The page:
Pressure-Stress Evaluation of Wells Drilled at the Angore Field in the Southern Highlands of Papua New Guinea
Thirteen ExxonMobil operated gas development wells were drilled from 2012 to 2015 at the onshore Hides and Angore fields, Southern Highlands, Papua-New Guinea (PNG), as part of the PNG-LNG drilling program. The fields are delineated by separate northwest-southeast trending, thrust-related, hanging wall anticlines that are part of the present day PNG fold and thrust belt. Following the initial gas discoveries (Hides in 1987, Angore in 1990) and prior to recent PNG-LNG drilling, four wells had penetrated the Hides structure and one well had penetrated Angore. Well pads for the PNG-LNG drilling program were constructed on Miocene age Darai Limestone which outcrops at the surface. Below the Darai Limestone, the wells penetrated a clastic section that consisted of the Cretaceous age Ieru Formation (Haito, Ubea, Giero, Bawia, Juha, and Alene Members), early Cretaceous Toro sandstone reservoir, and Jurassic age Imburu Formation. A complex pore pressure and minimum stress depth profile was typically observed when drilling nearby offset wells. Hydrostatic pressure gradients occur below the water table (which is typically intersected in the Darai Limestone) and continues into the Ubea Member of the Ieru Formation. The clay-rich lower Ubea Member supports the onset of a pore pressure ramp that reaches a maximum excess pore pressure in the Giero Member. Elevated excess pore pressures persist to the lower Alene Member at which point a pore pressure regression is often encountered as drilling proceeds into the Toro Sandstone and upper Imburu Formation. We focus here on the pressure-stress analyses at Angore, using data from the final three wells of the PNG-LNG drilling program. The initial exploration well (Angore 1A drilled by BP in 1990) encountered stratigraphy, pore pressures, and rock stresses similar to those encountered by other wells drilled in the vicinity. However, the first well of the Angore PNG-LNG program (Angore B1) encountered a level of structural complexity together with extreme fluid pressures and rock stresses that were not anticipated prior to drilling. Due to these complexities, the target reservoir was not reached and the well was plugged and suspended. Two subsequent wells (Angore A1 and A2) encountered similar tectonic complexity, but successfully drilled through the extreme conditions to reach the reservoir. The pressure-stress analyses of the PNG-LNG Angore wells incorporated data collected while drilling, post-drill geologic and structural interpretations, and utilized a variety of geomechanical concepts that are constrained by the well data. Post-drill formation pressures were either estimated (e.g. from petrophysical trends, mud-log data, cavings analysis, formation fluid influxes) or directly measured using downhole pressure tools (reservoir only). Rock stresses were estimated or inferred from geomechanical relationships that were constrained by wellbore data (e.g. leak-off tests, mud weights), wellbore geometry (e.g. ovalization related to breakout), cavings analysis, and drilling events (e.g. lost returns, ballooning). The analyses indicate that at Angore: 1) both the formation pressure and stress regime varies with depth and associated lithology; 2) stratigraphic mechanical properties and structural geometry allow for a stress state not well described by Andersonian mechanics (minimum stress exceeded density-derived overburden); 3) stress magnitude may be controlled by a combination of fault geometry/timing and level of formation pressure; and 4) parts of the structure may presently be close to Mohr-Coulomb failure. These interpretations support a geomechanical model that is based on the interplay between the geometry of the Angore structure and the mechanical stratigraphy.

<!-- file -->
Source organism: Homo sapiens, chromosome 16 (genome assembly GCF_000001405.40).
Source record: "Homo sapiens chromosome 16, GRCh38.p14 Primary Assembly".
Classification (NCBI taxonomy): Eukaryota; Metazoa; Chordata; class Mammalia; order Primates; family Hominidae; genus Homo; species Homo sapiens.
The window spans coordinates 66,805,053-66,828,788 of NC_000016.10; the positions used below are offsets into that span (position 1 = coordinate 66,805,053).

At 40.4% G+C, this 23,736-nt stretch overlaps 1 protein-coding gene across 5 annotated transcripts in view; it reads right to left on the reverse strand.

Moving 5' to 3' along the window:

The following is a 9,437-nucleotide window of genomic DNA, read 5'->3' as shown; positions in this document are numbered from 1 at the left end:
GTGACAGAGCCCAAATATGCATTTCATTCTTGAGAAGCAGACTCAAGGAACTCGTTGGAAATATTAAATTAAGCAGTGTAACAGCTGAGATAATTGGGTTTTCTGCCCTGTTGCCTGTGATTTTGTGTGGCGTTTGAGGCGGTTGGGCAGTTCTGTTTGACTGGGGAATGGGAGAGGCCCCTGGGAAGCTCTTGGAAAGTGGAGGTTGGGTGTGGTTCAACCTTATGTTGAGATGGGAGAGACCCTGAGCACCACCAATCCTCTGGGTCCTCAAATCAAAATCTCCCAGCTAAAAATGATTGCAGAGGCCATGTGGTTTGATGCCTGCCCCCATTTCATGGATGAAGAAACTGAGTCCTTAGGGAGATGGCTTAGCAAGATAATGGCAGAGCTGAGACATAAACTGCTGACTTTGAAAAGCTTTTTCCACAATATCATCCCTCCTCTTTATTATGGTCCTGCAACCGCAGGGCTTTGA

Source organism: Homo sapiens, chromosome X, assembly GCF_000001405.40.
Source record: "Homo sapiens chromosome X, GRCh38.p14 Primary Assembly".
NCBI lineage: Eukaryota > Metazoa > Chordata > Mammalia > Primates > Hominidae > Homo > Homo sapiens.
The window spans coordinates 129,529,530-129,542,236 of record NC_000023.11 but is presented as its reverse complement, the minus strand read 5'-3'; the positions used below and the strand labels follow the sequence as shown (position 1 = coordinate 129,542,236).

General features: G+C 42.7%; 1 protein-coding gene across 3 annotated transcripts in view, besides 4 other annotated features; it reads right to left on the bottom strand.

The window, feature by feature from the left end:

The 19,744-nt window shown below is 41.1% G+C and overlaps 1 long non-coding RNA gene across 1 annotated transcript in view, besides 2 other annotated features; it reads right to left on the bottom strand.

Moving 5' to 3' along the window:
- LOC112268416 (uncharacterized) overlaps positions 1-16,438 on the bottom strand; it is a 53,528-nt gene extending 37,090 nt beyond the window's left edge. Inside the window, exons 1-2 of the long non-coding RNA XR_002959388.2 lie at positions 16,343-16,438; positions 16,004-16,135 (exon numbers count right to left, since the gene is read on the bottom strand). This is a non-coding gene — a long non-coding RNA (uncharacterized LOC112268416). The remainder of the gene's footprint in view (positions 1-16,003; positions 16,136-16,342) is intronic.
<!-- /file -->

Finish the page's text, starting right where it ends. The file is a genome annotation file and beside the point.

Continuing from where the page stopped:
AAPG Datapages/Search and Discovery Article #90371 © 2020 AAPG Asia Pacific Region, The 1st AAPG/EAGE PNG Geosciences Conference, PNG’s Oil and Gas Industry: Maturing Through Exploration and Production, Port Moresby, Papua New Guinea, February 25-27, 2020